It is the case that one of the three, Lane, has been used as a lackey to Hurt (flying the helicopter in Batman #681 and serving his evil master in the far future as seen in Batman #666) but Hurt expected to have already beaten Batman before he needed Lane in those respects.

5) The evil monk's attempt on Batman's life: In Batman #681, we see that an evil monk poisoned a good monk and then tried to kill Bruce right after Th√∂gal. The attempt failed (because Batman thinks of everything). It is very hard for me to square this away with the rest of the plan, because if Batman had simply died that that point, the rest of the plan would have been pointless. And Hurt later passed up easy opportunities to kill Batman. So maybe the idea was simply to send one of his lackies down swinging and to use the occasion to try to undermine Bruce's confidence. It seems that Bruce was aware of the plan against him from this time, and considered himself to be in a duel that played out slowly over the months to come.

6) Jezebel's role as Bruce's lover: Plain and simple, a bad woman entered Bruce's confidence and used her access to him to plant psychological suggestions undermining his role as Batman (especially in Batman #677, but really in every single scene where she opened her mouth and said anything). She delivered the fateful psychological command to him by saying "Zur En Arrh" and she played the bait in the trap that was thrown at Arkham. But it turns out that Bruce saw through her acting very early on and was on guard, even making preparations against her. Batman thinks of everything.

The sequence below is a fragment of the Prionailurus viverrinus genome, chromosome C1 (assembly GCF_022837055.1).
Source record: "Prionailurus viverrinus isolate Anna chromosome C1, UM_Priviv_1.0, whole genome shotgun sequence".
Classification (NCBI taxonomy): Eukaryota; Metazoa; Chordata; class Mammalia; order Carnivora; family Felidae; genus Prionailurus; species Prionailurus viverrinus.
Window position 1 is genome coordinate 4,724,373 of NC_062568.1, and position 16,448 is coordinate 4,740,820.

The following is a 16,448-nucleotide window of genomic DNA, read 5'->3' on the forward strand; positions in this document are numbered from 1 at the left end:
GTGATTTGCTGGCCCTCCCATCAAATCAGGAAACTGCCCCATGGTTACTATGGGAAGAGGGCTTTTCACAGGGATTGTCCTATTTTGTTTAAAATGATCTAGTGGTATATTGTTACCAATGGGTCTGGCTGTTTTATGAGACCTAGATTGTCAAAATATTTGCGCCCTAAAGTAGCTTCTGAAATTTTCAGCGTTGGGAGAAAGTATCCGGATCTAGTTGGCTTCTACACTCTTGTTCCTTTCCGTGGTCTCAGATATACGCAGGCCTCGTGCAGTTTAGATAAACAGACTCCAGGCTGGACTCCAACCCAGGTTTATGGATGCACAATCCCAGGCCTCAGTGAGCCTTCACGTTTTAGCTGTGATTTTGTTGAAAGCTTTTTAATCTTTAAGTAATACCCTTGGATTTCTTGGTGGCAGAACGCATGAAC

7) John Mayhew's Island: John Mayhew is rich -- rich enough to be a member of the Black Glove. He bets he can kill Batman. He loses. Almost certainly, it's Doctor Hurt we hear (but don't see). So the question is: Is this really part of the Black Glove's plan against Batman? Like the monk's attempt to kill Batman, it is something which would have ruined the rest of Hurt's plan if it had succeeded. So we have to figure that either Hurt was sure that Mayhew would fail (which seems like a sure thing, since Batman beats everyone and Mayhew is more like a nobody) or that Hurt was willing to deal with the outcome no matter what. I think the answer is 75% that Hurt was sure that the monk and Mayhew would separately fail and 25% that perhaps the plotting by Morrison hadn't worked out that level of detail. But it seems key that the event, while failing to kill Batman, would have a psychological impact on him, showing him that rich people are sometimes very bad. Like his parents? And Bruce himself?

8) Zur En Arrh: Apparently, Doctor Hurt planted a trigger word into Bruce's mind that allowed him to switch off the Batman personality whenever Bruce heard it. The Black Glove spray-painted this phrase all over Gotham, which seemed to erode Batman's mental well-being gradually. Finally, Bruce was left incapacitated when he heard it. This might have led to Bruce's permanent downfall if he hadn't begun programming himself with a backup personality, the Batman of Zur En Arrh. Ideally, it would have led to ZEA Batman taking over right away and fighting the Club of Villains as soon as they entered the Batcave. His preparation hadn't started soon enough, however, and it took a day or so for the personality to take over. Luckily, he survived the drug injections that Hurt gave him and was ready to fight off the rest of the plan against him.